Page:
My passion for makeup as an art form and future career led me to explore the classes offered at FIT. I was thrilled to discover that FIT offers a Precollege summer course in the Business and Art of Cosmetics and I am looking forward to my first day. There is so much to learn about the world of cosmetics from both the art and business perspective and I cannot wait to get started. I am hoping that this course will give me practical advice on how to approach the cosmetics industry while inspiring my creative side. With each face as a prospective canvas, my creative growth is delightfully endless. I am looking forward to blogging about my experience at FIT and to give my readers insight into what they could expect as a student in a Precollege course.
This week, I went to the new fashion exhibit, Art of the In-Between, at the Metropolitan Museum of Art. The exhibit showed work by fashion designer Rei Kawakubo, the founder of Comme des Garçons, which translates to “as the boys”. Rei Kawakubo studied fine arts and aesthetics at Keio University in Tokyo, but she does not have a traditional fashion education. She began by designing clothes for women and later began designing men’s clothing as well. She focuses on mobility and comfort in her designs.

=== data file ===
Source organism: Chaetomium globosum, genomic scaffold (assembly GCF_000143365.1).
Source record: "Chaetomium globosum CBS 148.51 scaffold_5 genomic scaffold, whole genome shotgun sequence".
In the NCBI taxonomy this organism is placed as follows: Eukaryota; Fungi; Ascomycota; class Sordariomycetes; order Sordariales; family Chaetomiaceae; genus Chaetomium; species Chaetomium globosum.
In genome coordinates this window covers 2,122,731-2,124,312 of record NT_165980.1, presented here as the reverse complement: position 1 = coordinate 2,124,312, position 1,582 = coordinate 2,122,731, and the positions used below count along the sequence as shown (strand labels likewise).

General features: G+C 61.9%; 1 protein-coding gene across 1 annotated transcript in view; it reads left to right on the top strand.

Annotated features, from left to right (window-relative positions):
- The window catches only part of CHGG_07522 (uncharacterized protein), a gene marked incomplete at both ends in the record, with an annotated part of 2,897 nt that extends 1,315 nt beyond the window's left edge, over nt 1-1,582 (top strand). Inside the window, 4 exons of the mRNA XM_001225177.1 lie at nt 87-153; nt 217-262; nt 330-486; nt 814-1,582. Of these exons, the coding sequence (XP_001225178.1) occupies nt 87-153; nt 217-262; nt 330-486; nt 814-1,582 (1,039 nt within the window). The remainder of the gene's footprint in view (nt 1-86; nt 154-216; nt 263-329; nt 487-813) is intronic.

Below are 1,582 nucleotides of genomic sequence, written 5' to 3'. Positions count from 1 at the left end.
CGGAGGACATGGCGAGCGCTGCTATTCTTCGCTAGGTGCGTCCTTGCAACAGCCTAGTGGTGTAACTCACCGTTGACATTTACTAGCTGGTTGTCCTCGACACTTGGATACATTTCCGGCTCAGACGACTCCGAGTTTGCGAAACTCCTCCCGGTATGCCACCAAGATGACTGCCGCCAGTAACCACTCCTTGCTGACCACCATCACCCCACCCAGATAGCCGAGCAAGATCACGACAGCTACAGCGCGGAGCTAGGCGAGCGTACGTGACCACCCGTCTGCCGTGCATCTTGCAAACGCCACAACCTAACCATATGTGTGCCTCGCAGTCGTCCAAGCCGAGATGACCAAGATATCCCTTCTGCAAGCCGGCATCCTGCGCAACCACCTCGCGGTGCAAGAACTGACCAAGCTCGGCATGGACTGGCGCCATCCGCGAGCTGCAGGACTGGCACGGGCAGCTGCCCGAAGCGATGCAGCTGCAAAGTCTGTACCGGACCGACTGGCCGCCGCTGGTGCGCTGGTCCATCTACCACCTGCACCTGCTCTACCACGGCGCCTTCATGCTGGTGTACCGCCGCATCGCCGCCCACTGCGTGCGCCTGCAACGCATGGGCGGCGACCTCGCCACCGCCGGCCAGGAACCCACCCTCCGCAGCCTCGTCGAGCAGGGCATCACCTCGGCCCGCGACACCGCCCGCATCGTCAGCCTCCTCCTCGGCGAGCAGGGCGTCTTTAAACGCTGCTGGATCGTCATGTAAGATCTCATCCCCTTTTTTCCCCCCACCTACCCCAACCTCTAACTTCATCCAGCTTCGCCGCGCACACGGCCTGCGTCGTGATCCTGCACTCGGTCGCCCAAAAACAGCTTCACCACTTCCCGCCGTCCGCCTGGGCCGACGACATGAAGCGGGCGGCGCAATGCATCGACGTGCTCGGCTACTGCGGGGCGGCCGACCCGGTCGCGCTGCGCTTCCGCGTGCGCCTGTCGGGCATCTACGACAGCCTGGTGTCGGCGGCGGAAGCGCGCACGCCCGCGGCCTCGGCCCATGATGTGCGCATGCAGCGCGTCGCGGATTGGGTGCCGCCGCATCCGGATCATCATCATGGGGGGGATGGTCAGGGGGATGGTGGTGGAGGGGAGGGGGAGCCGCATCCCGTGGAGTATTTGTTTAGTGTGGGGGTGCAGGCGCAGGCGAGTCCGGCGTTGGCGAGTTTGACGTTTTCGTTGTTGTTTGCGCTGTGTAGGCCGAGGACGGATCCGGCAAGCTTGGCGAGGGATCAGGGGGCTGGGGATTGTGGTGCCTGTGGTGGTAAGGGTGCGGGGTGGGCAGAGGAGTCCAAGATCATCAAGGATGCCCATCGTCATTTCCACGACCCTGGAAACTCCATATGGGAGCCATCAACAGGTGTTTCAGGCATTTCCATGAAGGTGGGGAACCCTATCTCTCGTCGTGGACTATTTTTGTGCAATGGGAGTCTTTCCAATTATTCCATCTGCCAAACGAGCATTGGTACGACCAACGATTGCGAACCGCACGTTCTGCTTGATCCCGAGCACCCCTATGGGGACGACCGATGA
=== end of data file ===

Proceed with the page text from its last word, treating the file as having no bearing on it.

Rei Kawakubo challenges our western definition of beauty. When you walk into the exhibit, the first garments that you see are these red dresses. The cloth is wrapped and layered in such a way that there are large lumps that distort the figure. I immediately noticed how this strayed from the traditional hourglass figure one sees accentuated in a majority of woman’s couture. Rei’s designs each have a unique shape that has nothing to do with highlighting one’s physical features. They are works of art that happen to be wearable. Rei once said,“For something to be beautiful, it doesn’t have to be pretty.” This is exactly what I observed. Every garment I saw had beauty and power, but none of them were pretty. “Beauty is whatever one thinks is beautiful.” – Rei Kawakubo, I agree that beauty is subjective, and everyone has a unique definition of what beauty means. Art of the In-Between made me think about my own definitions of beauty and how beauty is sometimes inexplicable.
Since I am taking a menswear class, I noticed her use of men’s clothing. There were multiple garments that she had created by cutting up suits and reconfiguring them. After being disassembled, the garments no longer seemed to have genders. I enjoy observing how designers combine men and woman’s couture. I myself want to experiment using classic men’s suit jacket collars in woman’s clothing.
I also noticed her use of fabric and color. She used a lot of blacks, reds, pinks, and whites which seemed influenced by classic European styles. I also was reminded of Victorian era dresses by a few of the garments. I think this was due to their heavy and luxurious fabric.
The exhibit will be open until September 4, so I encourage you all to go check it out for yourselves!